O'Connor had been in movies since his early teens, including playing Gary Cooper's character as a young man in Beau Geste (1939). In the early 1940s became a minor star at Universal, as a kind of second-string rival to MGM's Mickey Rooney, with Peggy Ryan as his Judy Garland. After the war, and as O'Connor aged, Universal cast him as the (human) lead of their "Francis the Talking Mule" series of low-brow comedies. Nevertheless, the "Francis" programmers proved enormously popular, O'Connor starring in the first six of seven movies made annually. (Ironically, Mickey Rooney, by this time in even worse career shape than O'Connor, starred in the last one.)

Outside projects helped. O'Connor famously supported Gene Kelly in Singin' in the Rain (1952); his "Make ‘Em Laugh" dance number being one of that classic film's highlights. He occasionally appeared in other big films, including There's No Business Like Show Business (1955) and was a familiar presence on ‘50s TV variety shows.

The Wonders of Aladdin finds O'Connor at the crossroads of his film career. Thirty-five at the time, he's as agile as ever and while he moves and reacts to things in amusing ways, he was not really a comedian per se, and without good material, he can only try to bring amusing bits of business to the film's busy, eventful but largely pointless action. Rather than playing a Harold Lloyd or Buster Keaton-type character playing Aladdin, the script offers something much more the kind of character Sabu played in numerous ‘40s films. The movie, meanwhile, is mired in the look of an ordinary sword-and-sandal picture. Busy but unmemorable, it just kind of plays out. Curiously, the climax, with Aladdin infiltrating the palace of the Sultan by pretending to be an elaborate full-scale mechanical dancing doll, a gift to the monarch, the sequence culminating with a battle with the bad guys, is precisely the climax the later Chitty Chitty Bang Bang (1968). One doubts that film's writers turned to The Wonders of Aladdin for inspiration.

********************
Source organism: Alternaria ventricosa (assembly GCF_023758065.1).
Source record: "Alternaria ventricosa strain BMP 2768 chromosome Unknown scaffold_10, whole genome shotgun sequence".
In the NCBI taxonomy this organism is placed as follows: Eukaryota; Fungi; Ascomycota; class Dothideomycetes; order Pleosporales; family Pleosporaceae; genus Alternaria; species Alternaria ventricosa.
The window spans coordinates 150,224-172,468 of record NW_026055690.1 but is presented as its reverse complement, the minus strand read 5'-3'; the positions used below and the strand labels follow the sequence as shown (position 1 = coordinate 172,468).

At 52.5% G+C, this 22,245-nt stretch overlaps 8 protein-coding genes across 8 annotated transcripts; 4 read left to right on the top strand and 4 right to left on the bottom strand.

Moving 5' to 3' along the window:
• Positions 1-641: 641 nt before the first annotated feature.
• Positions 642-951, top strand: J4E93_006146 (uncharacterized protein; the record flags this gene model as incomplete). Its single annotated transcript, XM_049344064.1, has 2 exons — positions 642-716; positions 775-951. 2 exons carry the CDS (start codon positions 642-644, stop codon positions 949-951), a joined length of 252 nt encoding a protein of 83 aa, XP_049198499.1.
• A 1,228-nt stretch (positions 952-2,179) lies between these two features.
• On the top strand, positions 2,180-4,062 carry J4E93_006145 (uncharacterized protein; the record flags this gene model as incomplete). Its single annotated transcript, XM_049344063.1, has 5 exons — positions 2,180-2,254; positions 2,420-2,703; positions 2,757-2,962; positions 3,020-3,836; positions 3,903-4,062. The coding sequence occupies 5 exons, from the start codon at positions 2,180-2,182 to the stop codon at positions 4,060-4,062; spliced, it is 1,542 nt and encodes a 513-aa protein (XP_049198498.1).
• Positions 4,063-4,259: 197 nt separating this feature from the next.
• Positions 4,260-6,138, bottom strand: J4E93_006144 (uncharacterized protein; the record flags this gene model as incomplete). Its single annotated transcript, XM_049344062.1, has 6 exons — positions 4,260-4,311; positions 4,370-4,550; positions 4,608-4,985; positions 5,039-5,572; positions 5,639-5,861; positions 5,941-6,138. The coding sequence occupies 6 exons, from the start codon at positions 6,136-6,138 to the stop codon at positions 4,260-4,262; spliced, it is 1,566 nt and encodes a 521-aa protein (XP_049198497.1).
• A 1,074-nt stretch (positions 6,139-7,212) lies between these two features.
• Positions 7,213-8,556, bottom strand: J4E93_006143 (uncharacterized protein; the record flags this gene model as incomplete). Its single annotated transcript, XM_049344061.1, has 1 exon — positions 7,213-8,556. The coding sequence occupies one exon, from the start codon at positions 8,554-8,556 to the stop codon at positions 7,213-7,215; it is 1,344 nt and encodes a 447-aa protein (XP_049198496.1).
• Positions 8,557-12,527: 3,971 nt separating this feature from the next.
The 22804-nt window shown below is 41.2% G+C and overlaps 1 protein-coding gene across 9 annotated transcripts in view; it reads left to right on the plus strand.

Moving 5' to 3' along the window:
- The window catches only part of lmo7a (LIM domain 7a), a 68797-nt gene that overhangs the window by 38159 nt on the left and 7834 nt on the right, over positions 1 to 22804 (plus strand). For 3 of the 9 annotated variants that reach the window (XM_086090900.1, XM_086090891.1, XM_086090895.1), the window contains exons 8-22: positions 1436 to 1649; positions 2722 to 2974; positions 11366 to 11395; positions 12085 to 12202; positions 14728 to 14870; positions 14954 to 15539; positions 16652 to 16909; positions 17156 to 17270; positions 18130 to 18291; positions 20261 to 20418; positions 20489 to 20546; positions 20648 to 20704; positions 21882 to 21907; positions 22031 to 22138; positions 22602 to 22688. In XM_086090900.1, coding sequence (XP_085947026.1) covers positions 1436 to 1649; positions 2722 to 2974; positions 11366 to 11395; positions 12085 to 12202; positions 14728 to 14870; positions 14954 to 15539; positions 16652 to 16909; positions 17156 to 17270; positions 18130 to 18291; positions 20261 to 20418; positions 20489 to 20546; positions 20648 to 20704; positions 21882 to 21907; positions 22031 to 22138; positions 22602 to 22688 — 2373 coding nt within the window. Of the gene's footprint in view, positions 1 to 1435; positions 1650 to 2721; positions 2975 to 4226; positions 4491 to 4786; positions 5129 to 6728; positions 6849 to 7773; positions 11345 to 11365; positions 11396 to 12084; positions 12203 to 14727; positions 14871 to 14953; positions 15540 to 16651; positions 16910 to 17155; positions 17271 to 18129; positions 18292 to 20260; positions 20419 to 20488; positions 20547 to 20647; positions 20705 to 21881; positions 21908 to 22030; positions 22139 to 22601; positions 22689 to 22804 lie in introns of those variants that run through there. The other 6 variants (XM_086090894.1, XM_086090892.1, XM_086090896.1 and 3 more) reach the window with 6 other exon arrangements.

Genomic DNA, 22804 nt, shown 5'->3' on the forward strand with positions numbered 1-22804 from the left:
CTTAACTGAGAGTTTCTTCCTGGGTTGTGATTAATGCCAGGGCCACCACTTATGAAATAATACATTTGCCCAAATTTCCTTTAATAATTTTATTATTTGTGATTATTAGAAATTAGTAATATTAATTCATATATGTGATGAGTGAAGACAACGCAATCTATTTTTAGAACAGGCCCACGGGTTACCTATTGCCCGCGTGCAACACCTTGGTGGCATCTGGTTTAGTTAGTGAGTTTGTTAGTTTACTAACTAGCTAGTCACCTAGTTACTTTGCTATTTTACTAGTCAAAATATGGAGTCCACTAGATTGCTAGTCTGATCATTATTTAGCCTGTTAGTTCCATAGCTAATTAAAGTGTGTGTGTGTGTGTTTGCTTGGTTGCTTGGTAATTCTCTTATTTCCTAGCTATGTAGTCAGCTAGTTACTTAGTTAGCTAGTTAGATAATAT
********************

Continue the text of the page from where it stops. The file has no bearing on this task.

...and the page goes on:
Credited director Henry Levin (Journey to the Center of the Earth, The Wonderful World of the Brothers Grimm) can't rise above the mediocrity of the material. In recent years, Tim Lucas and others have focused on Mario Bava's contributions to the film; in some markets Bava was even billed as co-director, peculiarly so: "A Film by Henry Levin…Directed by Mario Bava." However, in the U.S. version, Bava isn't credited in any capacity.